According to a recent survey, nearly 50% of all organizations have been struck by some type of ransomware in the last 12 months. In fact, in March 2016 alone there were more than 56,000 reported attacks. Furthermore, CNN reports that $209 million was paid to ransomware hackers in just the first quarter of last year. If you think you can’t be a victim, think again. Even if you have a strong cybersecurity incident response strategy in place, it’s just as important to know what to do in the event that a threat slips by undetected.
If you find you’ve been hit by a ransomware attack, here’s what you need to do to mitigate damages and get things back on track as quickly as possible.
Step 1: Avoid clicking on anything unfamiliar.
It’s not uncommon for hackers to use pop up messages in an attempt to entice users into their trap. For instance, a dialog box might pop up containing a message that indicates your computer has been infected and instructing you to take certain steps to rectify the problem. Unfortunately, doing so will only make matters worse. Avoid clicking on anything that’s unfamiliar or even the slightest bit suspicious.
Step 2: Disconnect from the network.
The ultimate danger of ransomware is that it is designed to spread through the network as quickly and invasively as possible. To mitigate damages, you must take the appropriate measures to thwart the malware’s infiltration. As soon as you believe you’ve been infected, immediately disconnect your device from the network. If you are accessing the internet via WiFi, turn it off. If you are connected via an Ethernet cable, unplug it right away. The more quickly you cut off access to your network, the less havoc the hackers will be able to wreak.
Step 3: Save and troubleshoot.
As soon as you’ve disconnected from the network, the next step is to save any and all important documents or files you’ve been working on. Then, reboot your computer in safe mode. Once you’ve rebooted, run a virus scan. Hopefully your cybersecurity incident response strategy includes adequate virus protection that’s designed to both detect and eradicate any identified malware. In the absence of this type of security software, you may need to use another device to download the software, save it onto a flash drive and then run it on the infected device accordingly.
Step 4: Restore your system.
If your anti-virus software doesn’t do the trick, you may need to restore your system back to a previous period, prior to the ransomware infection. Provided this feature was never manually disabled, running a system restore from safe mode should be pretty easy and straightforward. To begin, simply choose Advanced Boot Options and then select Repair Your Computer. From there you should see an option for System Restore. Launching this will result in your device restarting in an older version.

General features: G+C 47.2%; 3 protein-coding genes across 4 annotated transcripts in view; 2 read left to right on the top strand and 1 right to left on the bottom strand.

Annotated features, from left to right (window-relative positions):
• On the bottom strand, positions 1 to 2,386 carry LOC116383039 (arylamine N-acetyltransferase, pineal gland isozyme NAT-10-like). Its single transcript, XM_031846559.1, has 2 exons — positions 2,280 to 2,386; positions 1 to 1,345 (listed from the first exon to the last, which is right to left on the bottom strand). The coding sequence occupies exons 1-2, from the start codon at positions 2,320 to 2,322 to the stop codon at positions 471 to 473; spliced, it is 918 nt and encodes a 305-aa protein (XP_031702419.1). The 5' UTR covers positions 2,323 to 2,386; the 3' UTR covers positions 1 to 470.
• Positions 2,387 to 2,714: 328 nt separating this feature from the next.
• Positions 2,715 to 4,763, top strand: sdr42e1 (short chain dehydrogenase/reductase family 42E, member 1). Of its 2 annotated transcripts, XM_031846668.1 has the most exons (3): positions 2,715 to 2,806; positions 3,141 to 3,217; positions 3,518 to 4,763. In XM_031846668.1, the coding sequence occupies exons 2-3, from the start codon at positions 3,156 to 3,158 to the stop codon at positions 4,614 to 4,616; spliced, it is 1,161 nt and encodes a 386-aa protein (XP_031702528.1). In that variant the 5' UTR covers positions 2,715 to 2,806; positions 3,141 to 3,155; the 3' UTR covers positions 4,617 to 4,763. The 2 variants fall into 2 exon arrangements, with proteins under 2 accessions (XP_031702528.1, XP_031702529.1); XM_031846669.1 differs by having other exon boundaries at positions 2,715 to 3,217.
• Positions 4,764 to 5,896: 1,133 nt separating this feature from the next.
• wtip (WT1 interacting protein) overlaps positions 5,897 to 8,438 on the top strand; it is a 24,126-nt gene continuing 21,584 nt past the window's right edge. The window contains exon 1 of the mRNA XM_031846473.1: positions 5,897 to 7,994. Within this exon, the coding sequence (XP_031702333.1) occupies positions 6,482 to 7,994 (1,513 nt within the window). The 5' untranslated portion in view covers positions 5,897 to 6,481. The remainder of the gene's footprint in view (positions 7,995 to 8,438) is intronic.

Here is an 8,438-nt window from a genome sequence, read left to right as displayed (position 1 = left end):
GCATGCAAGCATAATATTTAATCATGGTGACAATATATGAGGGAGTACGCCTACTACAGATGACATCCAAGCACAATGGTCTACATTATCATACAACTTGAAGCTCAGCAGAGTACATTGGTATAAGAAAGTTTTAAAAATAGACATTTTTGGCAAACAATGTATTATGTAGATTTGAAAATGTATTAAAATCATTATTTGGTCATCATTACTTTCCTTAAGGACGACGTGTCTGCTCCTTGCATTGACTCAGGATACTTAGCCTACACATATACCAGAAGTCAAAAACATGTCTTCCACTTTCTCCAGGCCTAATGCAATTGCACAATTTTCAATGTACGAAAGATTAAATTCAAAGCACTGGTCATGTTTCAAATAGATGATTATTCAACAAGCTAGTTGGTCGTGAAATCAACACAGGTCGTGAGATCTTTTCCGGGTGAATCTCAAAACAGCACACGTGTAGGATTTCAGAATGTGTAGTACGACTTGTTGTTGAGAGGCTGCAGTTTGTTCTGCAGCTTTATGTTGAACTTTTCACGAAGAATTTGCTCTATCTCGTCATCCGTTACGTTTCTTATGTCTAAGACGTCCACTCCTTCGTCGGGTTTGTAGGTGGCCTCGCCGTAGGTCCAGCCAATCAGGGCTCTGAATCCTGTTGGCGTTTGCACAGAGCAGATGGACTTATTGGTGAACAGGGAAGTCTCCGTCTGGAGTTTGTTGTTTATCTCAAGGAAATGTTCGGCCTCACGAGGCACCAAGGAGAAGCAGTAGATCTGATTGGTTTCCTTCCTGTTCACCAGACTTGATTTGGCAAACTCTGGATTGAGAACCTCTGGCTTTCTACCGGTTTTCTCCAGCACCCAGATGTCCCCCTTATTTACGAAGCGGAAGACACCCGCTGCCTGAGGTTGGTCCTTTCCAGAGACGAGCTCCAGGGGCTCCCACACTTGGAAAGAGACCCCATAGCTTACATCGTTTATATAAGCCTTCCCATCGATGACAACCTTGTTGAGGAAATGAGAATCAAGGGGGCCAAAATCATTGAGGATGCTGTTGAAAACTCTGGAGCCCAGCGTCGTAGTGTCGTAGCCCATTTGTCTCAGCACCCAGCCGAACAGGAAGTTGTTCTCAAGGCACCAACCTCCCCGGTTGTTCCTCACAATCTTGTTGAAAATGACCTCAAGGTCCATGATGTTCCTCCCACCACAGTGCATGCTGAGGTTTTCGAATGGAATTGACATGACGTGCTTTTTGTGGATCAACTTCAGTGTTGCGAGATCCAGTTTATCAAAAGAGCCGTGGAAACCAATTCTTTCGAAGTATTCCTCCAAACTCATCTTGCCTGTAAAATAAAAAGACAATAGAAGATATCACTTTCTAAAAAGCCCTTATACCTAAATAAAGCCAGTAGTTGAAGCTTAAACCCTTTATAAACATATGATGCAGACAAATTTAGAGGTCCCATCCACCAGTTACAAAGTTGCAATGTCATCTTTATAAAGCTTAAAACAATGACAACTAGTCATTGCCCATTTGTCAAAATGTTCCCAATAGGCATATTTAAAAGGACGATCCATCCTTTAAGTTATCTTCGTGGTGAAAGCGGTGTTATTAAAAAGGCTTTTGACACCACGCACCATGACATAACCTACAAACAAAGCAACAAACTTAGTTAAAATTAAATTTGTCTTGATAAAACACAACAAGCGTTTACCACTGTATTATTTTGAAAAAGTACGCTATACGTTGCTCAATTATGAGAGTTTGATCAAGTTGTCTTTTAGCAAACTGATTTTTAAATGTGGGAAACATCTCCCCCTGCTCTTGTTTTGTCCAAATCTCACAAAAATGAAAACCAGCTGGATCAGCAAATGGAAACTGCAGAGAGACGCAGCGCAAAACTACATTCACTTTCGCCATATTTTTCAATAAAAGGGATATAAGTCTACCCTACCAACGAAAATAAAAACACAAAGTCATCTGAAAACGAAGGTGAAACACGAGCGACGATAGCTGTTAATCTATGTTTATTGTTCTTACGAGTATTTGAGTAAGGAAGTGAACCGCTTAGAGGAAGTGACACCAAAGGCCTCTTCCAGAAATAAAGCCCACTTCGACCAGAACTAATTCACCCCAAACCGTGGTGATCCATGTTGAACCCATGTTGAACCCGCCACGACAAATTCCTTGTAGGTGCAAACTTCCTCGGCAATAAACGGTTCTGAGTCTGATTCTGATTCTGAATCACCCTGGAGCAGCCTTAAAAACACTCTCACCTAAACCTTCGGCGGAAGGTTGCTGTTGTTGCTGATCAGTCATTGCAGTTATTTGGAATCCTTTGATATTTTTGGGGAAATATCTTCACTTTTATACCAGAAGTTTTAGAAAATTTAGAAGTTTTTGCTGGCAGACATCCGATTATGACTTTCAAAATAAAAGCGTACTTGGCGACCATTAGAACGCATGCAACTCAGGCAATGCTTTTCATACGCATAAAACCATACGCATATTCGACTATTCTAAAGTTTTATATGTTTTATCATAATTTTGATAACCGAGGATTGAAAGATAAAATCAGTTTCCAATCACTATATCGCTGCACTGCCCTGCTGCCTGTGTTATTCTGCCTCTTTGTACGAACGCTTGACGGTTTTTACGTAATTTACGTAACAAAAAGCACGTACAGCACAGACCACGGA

Step 5: Examine your files.
The next step will depend on the type of ransomware that has infected your device. If you can’t locate your files (or the shortcut icons for them), that means they’ve either been hidden or they’ve been encrypted. To determine what type of mess you’re dealing with, start by finding your hidden files. Open your File Explorer and choose Computer (or This PC). Click the View tab and choose Hidden Items. If a list appears here, you should be able to restore your files easily by simply right-clicking each item, choosing Properties and unchecking “Hidden.”
If your files do not appear in the Hidden area of your computer, this unfortunately means your data has likely been encrypted. That means the hackers were able to lock up your data and they will only release what they’re holding “hostage” if you agree to pay their proposed fee (hence the term “ransomware”). This is why a cybersecurity incident response strategy that includes frequently backing up data to the cloud or external resources is so critically important.
Step 6: Don’t let it happen again!
If you’ve been unlucky enough to have been hit by ransomware, you’re obviously not alone. Aside from being a huge headache and possibly costing your organization a good deal of money, this unfortunate event should serve as a lesson in how important it is to take proactive measures that will improve your level of protection against such attacks. Start with a highly effective monitoring system, and then leverage tools like automated cybersecurity incident response to establish a closed-loop process. And, above all else, educate your employees on how to properly back up files and recognize the signs of potential malware. Taking the steps to prevent as well as being prepared to remediate an attack is key.